February 23, 2018
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Grant to help finish fish research site

By Rich Hewitt, BDN Staff

EAST MACHIAS, Maine — It has been eight years since the Downeast Salmon Federation began working on the former Bangor Hydro-Electric Co. building in town with plans to convert it to an aquatic research center.

Now, armed with a $215,000 challenge grant from the state’s River Front Community Development Bond, the group is poised to complete the work and open the center later this year. The grant awarded to the town was one of 14 awarded from a $5 million state bond issue for a new River Grant Program approved by voters in 2007.

The new East Machias Aquatic Research Center will house a freshwater, flow-through research and fisheries enhancement hatchery, a museum and visitors center, an archival storage room, a wet lab-classroom, certified water quality lab, a GIS and technical resources center, and office space.

The project already has turned an “eyesore” of a building into a showplace that has the potential to benefit the fish population in the region, but could provide a little boost to the region’s economy as well, according to East Machias Selectman Bucket Davis.

Davis noted that the hatchery will raise fish to stock nearby rivers, lakes and streams and also could provide some employment.

“Down the road, it could create a few jobs,” he said. “They’re going to need someone to operate the hatchery. And it’s going to involve the kids at the Elm Street school and the high school monitoring the quality of water. And the university will be involved. I think it’s a win-win situation for everyone.”

The federation, working with a group of partners that has included the town, Washington Academy and the University of Maine at Machias, among others, already has removed the old Bangor Hydro dam — a project that earned them national recognition — and transformed the exterior of the old cement block building.

According to salmon federation executive director Dwayne Shaw, the grant funds will be used to complete the renovations on the interior of the building.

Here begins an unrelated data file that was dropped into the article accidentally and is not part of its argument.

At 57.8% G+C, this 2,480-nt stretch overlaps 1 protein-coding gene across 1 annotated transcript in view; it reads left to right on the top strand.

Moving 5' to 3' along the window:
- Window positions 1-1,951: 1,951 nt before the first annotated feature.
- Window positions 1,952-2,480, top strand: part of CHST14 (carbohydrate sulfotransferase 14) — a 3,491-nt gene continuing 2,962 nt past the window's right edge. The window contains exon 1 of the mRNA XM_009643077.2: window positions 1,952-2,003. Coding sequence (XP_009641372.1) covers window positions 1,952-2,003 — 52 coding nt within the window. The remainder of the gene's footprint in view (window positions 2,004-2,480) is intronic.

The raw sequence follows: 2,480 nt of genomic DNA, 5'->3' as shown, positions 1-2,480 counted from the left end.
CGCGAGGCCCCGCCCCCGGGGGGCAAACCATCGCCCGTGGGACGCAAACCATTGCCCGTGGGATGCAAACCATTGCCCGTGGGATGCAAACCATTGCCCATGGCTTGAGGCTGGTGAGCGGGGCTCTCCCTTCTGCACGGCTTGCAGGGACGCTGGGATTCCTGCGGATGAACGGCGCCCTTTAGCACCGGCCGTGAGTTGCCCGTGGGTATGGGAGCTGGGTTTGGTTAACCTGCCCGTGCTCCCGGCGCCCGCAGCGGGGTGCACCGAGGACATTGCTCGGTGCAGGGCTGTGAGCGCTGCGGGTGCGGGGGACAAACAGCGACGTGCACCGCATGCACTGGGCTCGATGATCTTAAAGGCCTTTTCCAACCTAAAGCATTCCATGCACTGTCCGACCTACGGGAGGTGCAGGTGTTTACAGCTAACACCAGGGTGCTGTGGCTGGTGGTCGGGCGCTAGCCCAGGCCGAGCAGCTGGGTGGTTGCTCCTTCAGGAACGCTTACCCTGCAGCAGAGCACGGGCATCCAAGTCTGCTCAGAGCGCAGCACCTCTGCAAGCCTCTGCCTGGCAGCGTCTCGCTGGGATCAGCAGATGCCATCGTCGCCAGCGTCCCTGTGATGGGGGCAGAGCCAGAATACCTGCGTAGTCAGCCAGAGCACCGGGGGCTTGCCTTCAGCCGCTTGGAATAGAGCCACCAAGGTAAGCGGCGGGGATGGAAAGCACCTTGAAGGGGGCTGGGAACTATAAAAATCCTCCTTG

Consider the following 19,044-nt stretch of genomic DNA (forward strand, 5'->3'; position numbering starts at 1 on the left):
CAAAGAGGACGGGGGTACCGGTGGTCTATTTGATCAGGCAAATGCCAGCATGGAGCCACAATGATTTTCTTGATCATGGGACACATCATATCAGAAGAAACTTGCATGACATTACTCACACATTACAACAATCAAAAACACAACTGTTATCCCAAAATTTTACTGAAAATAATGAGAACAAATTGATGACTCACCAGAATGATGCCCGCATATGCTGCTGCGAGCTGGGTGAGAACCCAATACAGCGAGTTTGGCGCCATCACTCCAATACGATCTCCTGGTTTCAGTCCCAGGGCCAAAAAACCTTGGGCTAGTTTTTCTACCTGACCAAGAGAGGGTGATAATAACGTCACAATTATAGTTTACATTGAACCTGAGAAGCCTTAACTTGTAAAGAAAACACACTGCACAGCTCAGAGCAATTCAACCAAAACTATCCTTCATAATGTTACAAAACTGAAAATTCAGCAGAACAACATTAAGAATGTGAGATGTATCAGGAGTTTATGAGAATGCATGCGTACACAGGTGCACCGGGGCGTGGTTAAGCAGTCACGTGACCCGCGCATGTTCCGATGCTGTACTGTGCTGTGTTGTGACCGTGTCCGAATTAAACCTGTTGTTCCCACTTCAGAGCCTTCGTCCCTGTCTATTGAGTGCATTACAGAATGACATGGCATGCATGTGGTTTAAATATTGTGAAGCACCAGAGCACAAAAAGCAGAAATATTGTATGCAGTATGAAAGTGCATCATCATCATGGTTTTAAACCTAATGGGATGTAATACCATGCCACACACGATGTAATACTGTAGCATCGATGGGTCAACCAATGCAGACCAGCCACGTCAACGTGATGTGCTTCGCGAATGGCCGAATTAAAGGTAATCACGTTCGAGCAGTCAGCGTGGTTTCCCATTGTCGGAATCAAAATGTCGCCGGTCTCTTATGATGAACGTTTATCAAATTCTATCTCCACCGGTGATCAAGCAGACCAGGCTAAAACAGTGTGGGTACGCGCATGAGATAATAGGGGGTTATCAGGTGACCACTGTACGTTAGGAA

The work completed so far has included adding a second floor to a portion of the building to make it a full two-story building, increasing the size of the building from 5,050 square feet to 7,262 square feet. The center also includes 350 feet of river frontage on the East Machias River.

The federation also has added insulation and exterior sheathing along with locally cut cedar shingles.

“It fits into the setting much better now,” Shaw said.

Using a $50,000 grant through the Public Utilities Commission demonstration project program, the federation has installed solar panels that are generating power for the building and more. The federation now is selling excess power to Bangor Hydro.

“We’ve taken our time,” Shaw said Tuesday. “We want to do this right. We’re making every effort toward energy efficiency and sustainability.”

Last summer, the group also ran water lines to the river to provide fresh water to the planned hatchery portion of the building. According to Shaw, they plan to begin raising land-locked salmon at the facility this winter as a way to test the new water supply system before bringing in the endangered East Machias strain of Atlantic salmon.

In addition to Atlantic salmon, which will be the main focus of the hatchery operations, Shaw said, the federation may raise other fish at the site, including sea-run brook trout.

The new grant funds will allow the project to move forward. Planned activities include adding a second floor inside the building, installation of windows facing the river, and development of the full hatchery and lab facilities. The grant also will fund a heating system for the building, and Shaw said he hopes to develop a demon-stration project using a commercial pellet stove.

Shaw anticipates the facility could create four or five jobs, including facilities manager, hatchery manager and an outreach-educator position. The facility, designed for freshwater and estuarine research, will complement the Downeast Institute at UMM, which focuses on marine research. The facility also will provide lab space for university and visiting researchers.

Plans call for the facility to include public restrooms for visitors, especially those who use the new rail-to-trail recreation trail. The center is located near the tracks, and Shaw said there would be an opportunity to develop partnerships with trail groups.

The facility not only will be an attraction for the town, but it also contains a temperature-controlled archive room, which already holds some of the town’s historical documents. The visitor center and museum also will display some of the town’s photographs and paintings.

The River Grant is a challenge grant that requires the federation to match the grant funds with an additional $100,000. A portion of that amount is in hand, Shaw said, but they still will need to raise some funds for the local match.

The federation has completed most of the paperwork for required environmental reviews for the remainder of the project. Bids requests should be going out within the next several weeks and work should begin early in March.

If all goes well, Shaw said, the facility should be up and running sometime this summer.



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